Navigating potentially turbulent waters internally, yet presenting a cohesive image externally, requires the one major skill everyone agrees a marketing executive should have ?communication. ?You have to have technical expertise and experience, but it has a lot to do with soft factors too. You have to have a sense for people and their needs in order to be able to create trust,? says Nicole Brandes, director at Swiss private equity specialist Capital Dynamics.

Marketing executives say that there is a laundry list of skills they need to have. These include the ability to multitask, prioritize, organize and manage competing pressures. To this end, Charlotte Laveson, communications manager at Industri Kapital in Stockholm says her highest duty is to remain, ?cool, calm and collected.?

Private equity marketing and communications professionals should also be thorough, quick thinking, articulate, adaptable and able to see the bigger picture. They need to be creative, but also have a mind for numbers. Importantly, they have to enjoy meeting people.

In a field where many marketing executives are women and investment professionals and entrepreneurs are men, Kate Castle, director of marketing at IDG Ventures Boston adds that being assertive helps to get the job done. ?Good communication is the key to success. You need to be able to clearly and confidently tell them, 'This is the direction we're going to take',? she says.

Much like the private equity industry, the marketing function within it is changing. As Philip Bassett, partner at Permira in London says, ?There hasn't been courses you can go on to learn how to market funds. There isn't a formal training process, which means you've got an enormous amount of latitude in how you think things should be done and how people should be treated.?

Bassett himself understands well the amount of work and specialized skills involved in marketing and communications, as distinct from investor relations. After leading all communications activities at Permira himself, Bassett hired Chris Davidson in 2005 as director of communications focusing on media relations and public affairs.

ABS Capital
?You need intellectual curiosity because this job is very selfdriven.?

Title: Marketing and communications partner

Date joined: 1994, rejoined in 1999

background: BA in American Studies from William Smith College. Equity capital markets sales for Deutsche Banc Alex. Brown's venture capital services group; administration at ABS Capital; Red Cross.

Current role: ?Basically anything that is outward facing. That can be everything from the web site to LP communications to annual meetings.? Current and prospective investor relations.

best part of the job: ?It's always challenging and changing.?

Worst part of the job: ?You have to accept that you can't do everything. It's very hard for me because I'm a very Martha Stewart-get-everything-done type of person.?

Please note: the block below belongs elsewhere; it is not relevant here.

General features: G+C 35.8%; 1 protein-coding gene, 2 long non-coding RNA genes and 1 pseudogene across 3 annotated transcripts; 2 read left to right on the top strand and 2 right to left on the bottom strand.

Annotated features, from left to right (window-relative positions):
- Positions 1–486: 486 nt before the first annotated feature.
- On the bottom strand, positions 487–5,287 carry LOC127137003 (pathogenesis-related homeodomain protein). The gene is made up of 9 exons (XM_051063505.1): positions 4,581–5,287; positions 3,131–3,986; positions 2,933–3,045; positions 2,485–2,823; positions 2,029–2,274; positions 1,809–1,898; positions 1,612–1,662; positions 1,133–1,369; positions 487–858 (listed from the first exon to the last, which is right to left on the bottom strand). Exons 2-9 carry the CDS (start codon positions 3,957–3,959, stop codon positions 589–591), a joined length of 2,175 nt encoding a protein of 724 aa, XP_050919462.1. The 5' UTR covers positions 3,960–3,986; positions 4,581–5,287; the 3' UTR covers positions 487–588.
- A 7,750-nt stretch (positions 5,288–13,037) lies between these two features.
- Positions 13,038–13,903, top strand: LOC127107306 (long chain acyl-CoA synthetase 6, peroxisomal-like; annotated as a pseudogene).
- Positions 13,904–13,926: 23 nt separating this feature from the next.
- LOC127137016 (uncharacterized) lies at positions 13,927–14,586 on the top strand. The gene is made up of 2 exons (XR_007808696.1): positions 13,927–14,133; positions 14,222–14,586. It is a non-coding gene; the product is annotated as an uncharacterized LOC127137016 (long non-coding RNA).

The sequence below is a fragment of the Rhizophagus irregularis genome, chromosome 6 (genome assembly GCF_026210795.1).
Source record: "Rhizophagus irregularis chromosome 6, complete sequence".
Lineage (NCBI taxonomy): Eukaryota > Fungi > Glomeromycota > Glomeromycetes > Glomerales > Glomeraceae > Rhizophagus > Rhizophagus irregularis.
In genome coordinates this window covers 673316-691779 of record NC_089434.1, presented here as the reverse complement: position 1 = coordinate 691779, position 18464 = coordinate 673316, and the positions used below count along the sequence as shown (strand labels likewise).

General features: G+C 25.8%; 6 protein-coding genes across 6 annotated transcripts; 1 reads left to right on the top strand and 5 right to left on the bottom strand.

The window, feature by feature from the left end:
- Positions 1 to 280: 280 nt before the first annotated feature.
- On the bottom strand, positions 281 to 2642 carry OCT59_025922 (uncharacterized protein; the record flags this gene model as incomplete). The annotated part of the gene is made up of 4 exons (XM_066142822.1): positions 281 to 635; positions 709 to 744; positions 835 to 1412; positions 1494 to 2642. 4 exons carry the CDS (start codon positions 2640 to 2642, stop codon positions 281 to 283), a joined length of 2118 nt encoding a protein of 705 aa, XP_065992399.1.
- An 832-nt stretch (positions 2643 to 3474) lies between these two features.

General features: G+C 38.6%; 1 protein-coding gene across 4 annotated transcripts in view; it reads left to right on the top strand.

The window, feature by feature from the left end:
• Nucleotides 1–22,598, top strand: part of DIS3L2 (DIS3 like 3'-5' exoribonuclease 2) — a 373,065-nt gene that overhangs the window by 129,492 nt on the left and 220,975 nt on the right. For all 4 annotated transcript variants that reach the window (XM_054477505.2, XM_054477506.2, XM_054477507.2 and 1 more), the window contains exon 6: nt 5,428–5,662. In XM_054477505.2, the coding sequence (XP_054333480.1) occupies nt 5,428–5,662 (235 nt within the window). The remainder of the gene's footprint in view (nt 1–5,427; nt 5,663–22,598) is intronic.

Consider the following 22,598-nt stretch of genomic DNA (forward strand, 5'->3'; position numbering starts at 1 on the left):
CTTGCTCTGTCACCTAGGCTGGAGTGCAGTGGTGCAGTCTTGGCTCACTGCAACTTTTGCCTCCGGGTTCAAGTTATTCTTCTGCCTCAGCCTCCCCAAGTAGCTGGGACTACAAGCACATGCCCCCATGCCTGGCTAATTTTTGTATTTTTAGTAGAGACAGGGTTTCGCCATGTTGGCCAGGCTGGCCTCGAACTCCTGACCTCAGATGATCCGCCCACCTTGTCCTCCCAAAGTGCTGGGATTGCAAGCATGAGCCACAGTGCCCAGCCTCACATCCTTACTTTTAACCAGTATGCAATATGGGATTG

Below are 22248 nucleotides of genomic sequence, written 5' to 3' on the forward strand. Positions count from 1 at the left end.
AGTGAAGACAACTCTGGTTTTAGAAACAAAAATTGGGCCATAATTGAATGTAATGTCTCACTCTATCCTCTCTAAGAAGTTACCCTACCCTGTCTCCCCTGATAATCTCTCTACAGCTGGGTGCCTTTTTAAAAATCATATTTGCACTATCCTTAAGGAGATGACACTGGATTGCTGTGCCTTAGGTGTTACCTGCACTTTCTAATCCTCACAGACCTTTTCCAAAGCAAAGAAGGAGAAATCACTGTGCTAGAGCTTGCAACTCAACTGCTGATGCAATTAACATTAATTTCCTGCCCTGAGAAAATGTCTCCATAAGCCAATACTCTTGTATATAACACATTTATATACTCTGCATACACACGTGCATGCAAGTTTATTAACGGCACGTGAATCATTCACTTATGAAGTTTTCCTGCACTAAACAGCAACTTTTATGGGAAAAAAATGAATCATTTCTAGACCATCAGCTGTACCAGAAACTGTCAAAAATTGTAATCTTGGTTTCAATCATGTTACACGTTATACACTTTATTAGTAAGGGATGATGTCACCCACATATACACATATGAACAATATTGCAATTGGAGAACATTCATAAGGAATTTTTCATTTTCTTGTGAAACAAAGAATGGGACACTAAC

blackberry attitude: ?Maybe it's an abusive relationship, but I love it.?

Favorite part of the day: ?When I'm working out in the morning, because it's the time I start getting my head together about how I'm going to prioritize my day.?

TA Associates
?I'm where I want to be in terms of my career.?

Title: Vice president of marketing

Date joined: 2002

background: BS in business administration from the University of New Hampshire, MBA from Babson College. Director of marketing at BancBoston Capital; VP of marketing at ABB Energy Capital; corporate marketing manager at Cambridge Systematics.

Current role: Oversees all marketing and communications efforts. Directs production of all quarterly and annual reports to LPs and offering materials for fundraising.

best part of the job: ?The variety of projects, which encompass all facets of marketing and allow me to fully utilize my areas of expertise.?

Worst part of the job: ?Deadlines.?

blackberry attitude: ?I love it. It's much easier to stay connected and productive when I'm away from the office.?

Favorite part of the day: ?The morning. It offers a fresh start – a chance to regroup, meet with my team and plan the day.?

Village Ventures
?It's satisfying when you've made the connection between a prospective investor and GP.?

Title: Director of marketing
Date joined: 2001

background: English teacher at Kent Denver School and North-field Mount Hermon; promotions, marketing and advertising sales/management with The Boston Phoenix; analyst at Boston Safe Deposit & Trust.

Current role: ?Creating the context for interactions between entrepreneurs, investors and fund managers.? Oversees research, business development and fundraising relationships; investor and client services; and PR and marketing.

best part of the job: ?When I'm working in a context where I'm exercising my skills and I've had impact on the outcome of the deal.?

Worst part of the job: ?There's an element of isolation (from marketing peers) due to the structure of venture firms.?

blackberry attitude: ?Sometimes it's helpful, sometimes it's intrusive. I'm learning to draw the line.?

Favorite part of the day: ?At work: creating communications or resources that work well. Outside of work: going home to my family.?